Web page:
What flower is that?

Image-1unknown flower

On many of our daily walks Helvi comes home with a piece of greenery plucked from the gardens that we pass. She dips it in hormone powder puts it in water, and most time it will sprout roots. Our garden is full of those borrowed off-shoots. This one shown above is a result of her gardening exploits. But, what is it?

Image-1milo sniffing out a possum

We don’t have such worries about our dog ‘Milo’, and what he is after. We are again in the midst of possum mating. Milo get furious about that.  He must know what they are up to. He was castrated but must still get twinges. However, he tries to even the score when it comes to possum mating. He spends the nights outside thwarting the grunting cavorting by possums for romance. In the above photo he is picking up the scent of a possum.  He is fully alert.  The teapot on the table is a wedding present. Sadly the lid broke. We now use it to water some plants. It is an Arabia piece of ceramic art from Finland.

Image-1White cockatoo.jpg

A white silver crested cockatoo is waiting for his feed of parrot mix. He knows and trusts us now. He likes the corn best but he doesn’t mind sunflower seed either. Milo has learnt to tolerate the birds but makes an exception to the black crows. He might think they are part motor-bikes. They are just as noisy. He is sometimes difficult to figure out.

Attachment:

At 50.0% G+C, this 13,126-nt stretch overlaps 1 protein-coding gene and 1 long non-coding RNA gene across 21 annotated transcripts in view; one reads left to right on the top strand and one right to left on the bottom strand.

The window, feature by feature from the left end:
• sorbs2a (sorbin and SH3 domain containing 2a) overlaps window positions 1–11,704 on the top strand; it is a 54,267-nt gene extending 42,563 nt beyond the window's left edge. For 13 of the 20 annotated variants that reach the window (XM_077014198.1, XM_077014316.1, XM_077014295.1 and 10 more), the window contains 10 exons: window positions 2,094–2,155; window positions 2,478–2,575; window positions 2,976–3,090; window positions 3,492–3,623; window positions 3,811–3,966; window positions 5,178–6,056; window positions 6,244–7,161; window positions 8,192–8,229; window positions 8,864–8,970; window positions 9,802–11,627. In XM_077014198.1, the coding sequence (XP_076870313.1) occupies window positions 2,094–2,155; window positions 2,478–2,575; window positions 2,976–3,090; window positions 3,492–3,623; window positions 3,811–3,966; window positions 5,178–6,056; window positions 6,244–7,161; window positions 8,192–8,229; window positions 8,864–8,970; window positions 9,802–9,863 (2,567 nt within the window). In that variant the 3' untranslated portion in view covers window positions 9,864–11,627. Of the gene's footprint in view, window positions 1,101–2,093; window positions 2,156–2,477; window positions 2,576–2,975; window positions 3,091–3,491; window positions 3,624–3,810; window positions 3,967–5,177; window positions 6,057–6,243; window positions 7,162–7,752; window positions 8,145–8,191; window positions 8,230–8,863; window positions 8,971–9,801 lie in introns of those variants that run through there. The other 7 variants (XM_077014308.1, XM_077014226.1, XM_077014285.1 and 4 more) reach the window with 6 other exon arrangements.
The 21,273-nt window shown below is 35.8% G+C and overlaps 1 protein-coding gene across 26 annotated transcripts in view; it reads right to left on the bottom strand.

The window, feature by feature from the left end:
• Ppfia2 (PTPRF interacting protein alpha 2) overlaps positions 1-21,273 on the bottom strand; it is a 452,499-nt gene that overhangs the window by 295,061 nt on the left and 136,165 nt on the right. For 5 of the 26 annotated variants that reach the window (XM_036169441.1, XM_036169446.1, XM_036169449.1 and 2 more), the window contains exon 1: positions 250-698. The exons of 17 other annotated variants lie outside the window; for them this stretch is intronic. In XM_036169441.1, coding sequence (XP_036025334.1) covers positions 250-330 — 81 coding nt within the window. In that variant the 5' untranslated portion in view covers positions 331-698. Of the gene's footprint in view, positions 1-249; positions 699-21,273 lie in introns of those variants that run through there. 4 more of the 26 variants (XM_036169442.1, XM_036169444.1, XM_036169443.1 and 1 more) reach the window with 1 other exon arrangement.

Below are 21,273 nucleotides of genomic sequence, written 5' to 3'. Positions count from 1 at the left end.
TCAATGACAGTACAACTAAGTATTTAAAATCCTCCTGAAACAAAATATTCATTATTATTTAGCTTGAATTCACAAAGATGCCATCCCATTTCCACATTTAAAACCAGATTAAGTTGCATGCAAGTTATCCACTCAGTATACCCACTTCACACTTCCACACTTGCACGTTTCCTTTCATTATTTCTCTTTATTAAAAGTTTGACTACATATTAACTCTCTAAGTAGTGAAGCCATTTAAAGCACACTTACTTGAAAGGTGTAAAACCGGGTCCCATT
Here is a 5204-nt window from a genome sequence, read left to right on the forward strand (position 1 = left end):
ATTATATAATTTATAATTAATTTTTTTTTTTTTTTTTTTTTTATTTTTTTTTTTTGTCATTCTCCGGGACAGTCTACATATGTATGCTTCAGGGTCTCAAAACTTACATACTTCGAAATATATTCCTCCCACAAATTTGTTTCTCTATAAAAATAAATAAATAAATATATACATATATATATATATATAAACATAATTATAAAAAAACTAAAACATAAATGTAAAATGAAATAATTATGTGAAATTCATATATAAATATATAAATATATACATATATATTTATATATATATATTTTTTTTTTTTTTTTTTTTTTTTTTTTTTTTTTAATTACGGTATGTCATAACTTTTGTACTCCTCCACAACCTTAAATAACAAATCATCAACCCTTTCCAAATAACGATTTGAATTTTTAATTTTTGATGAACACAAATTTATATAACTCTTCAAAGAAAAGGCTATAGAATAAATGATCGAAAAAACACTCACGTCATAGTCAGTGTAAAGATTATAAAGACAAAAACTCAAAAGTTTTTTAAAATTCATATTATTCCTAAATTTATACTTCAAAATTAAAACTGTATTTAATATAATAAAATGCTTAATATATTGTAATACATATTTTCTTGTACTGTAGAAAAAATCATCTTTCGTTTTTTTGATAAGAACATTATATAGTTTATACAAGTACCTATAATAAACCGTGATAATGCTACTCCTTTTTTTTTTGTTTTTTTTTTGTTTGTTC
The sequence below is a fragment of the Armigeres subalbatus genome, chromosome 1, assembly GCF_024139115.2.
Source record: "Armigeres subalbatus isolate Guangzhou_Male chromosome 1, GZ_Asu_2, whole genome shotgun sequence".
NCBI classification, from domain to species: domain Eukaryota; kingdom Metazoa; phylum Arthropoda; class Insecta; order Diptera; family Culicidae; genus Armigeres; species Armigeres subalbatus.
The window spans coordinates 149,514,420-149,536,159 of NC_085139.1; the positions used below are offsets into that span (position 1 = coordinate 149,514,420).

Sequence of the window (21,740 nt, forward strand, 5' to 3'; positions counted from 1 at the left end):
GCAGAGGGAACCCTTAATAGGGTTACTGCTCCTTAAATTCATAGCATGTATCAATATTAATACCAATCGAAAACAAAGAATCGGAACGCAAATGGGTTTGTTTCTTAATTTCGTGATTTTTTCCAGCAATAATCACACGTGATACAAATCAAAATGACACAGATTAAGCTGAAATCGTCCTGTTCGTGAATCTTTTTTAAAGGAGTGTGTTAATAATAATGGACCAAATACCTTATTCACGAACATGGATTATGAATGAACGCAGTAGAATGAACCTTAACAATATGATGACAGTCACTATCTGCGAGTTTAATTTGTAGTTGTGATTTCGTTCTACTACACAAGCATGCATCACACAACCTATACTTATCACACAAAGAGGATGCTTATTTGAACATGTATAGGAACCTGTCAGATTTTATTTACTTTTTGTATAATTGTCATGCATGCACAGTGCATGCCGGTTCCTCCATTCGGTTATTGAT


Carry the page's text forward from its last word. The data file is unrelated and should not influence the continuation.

Image-1kitchen view

This is the view from the kitchen sink. It is the first part of our house I walk to after getting out of bed. The washing up is never resented. It gives great joy.  Where is the kitchen sink? And now the kettle for a coffee. Just perfect.

 

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17 Responses to “What flower is that?”

  1. leggypeggy Says:

    Is that top flower a wattle?

    Liked by 1 person

  2. Dorothy Says:

    Another lovely piece Gerard.

    Liked by 1 person

  3. doesitevenmatter3 Says:

    I don’t know what the flower is called…but it’s beautiful! As is your view from your kitchen window! A lovely way to start each day! 🙂

    Ooh! Milo is busy working! Nice to have him on the job! 🙂
    Can possums be mean like raccoons can be?!
    I hope Milo will be careful and safe. Knowing WHAT the possums are doing…I can see why Milo would be upset! 😉

    HUGS for you and Helvi! 🙂
    PATS for Milo! 🐾

    Liked by 1 person

    • gerard oosterman Says: